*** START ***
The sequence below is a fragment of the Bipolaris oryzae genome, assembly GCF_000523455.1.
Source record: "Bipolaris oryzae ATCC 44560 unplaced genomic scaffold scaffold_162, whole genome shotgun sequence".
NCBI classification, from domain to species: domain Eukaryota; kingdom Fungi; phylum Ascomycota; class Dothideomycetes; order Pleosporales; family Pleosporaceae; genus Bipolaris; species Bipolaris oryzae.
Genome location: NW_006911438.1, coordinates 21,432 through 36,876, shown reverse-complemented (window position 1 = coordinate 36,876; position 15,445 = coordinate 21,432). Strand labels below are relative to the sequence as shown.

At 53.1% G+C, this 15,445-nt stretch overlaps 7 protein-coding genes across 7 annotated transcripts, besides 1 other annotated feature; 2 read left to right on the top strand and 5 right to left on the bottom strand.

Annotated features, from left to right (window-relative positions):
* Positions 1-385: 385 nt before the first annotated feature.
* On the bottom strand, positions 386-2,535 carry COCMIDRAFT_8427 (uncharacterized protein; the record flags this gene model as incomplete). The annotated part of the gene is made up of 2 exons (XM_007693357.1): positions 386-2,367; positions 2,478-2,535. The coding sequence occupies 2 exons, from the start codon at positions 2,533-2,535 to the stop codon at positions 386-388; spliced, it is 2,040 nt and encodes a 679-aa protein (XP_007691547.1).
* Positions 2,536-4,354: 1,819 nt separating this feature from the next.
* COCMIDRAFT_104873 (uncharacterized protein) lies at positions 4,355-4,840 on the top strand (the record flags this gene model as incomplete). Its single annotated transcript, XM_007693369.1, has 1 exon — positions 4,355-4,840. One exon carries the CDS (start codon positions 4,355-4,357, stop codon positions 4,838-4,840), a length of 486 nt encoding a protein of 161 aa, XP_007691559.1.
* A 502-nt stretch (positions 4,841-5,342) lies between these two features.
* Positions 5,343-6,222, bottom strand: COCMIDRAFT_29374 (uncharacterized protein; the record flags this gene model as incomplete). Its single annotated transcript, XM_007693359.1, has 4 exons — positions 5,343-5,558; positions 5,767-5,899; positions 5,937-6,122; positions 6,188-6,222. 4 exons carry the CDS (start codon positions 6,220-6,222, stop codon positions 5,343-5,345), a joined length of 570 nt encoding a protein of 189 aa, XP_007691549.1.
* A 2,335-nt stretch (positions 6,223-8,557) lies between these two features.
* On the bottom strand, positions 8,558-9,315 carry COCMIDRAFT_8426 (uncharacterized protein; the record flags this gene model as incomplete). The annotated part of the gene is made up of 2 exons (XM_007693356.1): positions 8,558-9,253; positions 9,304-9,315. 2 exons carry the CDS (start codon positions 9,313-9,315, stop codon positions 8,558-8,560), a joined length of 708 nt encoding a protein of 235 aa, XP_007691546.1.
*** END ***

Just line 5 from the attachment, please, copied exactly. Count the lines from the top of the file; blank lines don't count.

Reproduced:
At 53.1% G+C, this 15,445-nt stretch overlaps 7 protein-coding genes across 7 annotated transcripts, besides 1 other annotated feature; 2 read left to right on the top strand and 5 right to left on the bottom strand.